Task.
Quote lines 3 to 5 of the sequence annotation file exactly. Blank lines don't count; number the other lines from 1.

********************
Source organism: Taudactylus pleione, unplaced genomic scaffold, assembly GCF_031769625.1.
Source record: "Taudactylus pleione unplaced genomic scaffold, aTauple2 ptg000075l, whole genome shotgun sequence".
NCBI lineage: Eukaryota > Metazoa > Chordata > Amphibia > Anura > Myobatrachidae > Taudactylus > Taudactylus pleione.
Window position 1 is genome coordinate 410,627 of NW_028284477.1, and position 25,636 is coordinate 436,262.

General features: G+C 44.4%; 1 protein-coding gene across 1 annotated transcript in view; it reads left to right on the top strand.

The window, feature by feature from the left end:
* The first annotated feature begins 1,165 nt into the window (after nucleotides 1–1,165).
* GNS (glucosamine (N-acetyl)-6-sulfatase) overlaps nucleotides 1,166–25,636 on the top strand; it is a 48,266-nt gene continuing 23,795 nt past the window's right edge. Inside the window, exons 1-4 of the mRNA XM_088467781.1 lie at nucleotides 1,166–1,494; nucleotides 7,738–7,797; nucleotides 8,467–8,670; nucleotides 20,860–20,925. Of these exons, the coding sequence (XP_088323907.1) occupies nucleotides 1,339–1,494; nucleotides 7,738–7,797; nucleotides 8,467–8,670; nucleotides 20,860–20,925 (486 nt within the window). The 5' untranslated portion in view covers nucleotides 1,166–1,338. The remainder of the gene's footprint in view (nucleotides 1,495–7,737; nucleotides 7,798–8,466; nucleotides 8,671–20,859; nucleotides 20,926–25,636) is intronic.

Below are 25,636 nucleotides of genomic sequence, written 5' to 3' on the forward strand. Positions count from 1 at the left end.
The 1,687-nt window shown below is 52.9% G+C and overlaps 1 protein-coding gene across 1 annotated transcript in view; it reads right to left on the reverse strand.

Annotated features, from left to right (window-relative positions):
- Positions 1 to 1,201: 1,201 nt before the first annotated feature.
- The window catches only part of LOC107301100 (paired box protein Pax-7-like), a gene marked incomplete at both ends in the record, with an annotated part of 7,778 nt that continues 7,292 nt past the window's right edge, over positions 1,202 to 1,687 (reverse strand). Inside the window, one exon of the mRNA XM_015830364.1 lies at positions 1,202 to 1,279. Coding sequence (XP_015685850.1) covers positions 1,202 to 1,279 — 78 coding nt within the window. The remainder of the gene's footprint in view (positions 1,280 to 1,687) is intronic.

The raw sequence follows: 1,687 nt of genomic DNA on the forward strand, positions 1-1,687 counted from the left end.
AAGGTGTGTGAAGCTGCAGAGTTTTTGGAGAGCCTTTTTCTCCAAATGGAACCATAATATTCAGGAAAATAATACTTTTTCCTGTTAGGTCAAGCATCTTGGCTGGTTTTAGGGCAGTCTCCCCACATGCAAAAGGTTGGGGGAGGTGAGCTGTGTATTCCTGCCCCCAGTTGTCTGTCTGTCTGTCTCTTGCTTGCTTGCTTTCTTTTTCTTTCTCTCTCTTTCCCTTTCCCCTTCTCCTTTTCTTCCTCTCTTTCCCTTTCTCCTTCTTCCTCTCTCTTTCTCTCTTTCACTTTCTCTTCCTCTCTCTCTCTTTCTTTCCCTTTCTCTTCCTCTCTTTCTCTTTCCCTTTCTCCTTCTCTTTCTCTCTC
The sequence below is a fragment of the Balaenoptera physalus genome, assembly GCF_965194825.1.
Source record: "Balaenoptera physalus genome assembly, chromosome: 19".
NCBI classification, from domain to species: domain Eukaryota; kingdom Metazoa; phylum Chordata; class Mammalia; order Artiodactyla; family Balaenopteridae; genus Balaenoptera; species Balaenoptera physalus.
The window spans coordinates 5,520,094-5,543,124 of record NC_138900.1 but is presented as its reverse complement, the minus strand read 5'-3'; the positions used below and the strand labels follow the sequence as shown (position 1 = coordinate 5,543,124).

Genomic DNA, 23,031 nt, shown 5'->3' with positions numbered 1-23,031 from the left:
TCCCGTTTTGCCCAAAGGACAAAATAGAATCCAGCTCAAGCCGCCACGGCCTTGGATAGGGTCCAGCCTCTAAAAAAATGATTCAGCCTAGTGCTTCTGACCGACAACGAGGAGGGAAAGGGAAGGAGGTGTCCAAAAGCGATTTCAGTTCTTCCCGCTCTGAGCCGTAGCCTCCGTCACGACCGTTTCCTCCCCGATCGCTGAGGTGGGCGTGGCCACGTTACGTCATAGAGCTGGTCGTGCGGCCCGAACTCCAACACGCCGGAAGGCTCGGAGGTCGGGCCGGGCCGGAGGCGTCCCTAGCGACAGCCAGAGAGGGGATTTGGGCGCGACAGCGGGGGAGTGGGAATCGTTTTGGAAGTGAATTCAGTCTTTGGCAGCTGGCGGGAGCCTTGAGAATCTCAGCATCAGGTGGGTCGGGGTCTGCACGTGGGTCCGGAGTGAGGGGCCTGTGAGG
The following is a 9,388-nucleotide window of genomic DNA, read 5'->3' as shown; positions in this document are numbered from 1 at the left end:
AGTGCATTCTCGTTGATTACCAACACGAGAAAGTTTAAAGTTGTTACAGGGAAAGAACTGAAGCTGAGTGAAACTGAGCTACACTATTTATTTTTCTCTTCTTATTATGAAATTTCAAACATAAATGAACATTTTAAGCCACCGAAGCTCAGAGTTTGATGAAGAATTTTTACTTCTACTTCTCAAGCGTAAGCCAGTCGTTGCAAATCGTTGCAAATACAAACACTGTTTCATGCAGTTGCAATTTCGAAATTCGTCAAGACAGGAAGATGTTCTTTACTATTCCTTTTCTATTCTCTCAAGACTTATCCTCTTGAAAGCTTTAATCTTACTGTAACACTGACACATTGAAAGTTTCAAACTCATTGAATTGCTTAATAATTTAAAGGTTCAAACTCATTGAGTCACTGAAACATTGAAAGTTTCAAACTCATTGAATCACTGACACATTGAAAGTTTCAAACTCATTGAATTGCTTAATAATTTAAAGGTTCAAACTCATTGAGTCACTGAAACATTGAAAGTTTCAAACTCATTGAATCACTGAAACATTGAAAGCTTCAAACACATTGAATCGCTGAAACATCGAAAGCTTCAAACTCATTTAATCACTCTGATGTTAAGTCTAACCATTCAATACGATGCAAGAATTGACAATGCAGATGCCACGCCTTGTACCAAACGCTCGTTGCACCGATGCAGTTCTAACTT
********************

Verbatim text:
NCBI lineage: Eukaryota > Metazoa > Chordata > Amphibia > Anura > Myobatrachidae > Taudactylus > Taudactylus pleione.
Window position 1 is genome coordinate 410,627 of NW_028284477.1, and position 25,636 is coordinate 436,262.

General features: G+C 44.4%; 1 protein-coding gene across 1 annotated transcript in view; it reads left to right on the top strand.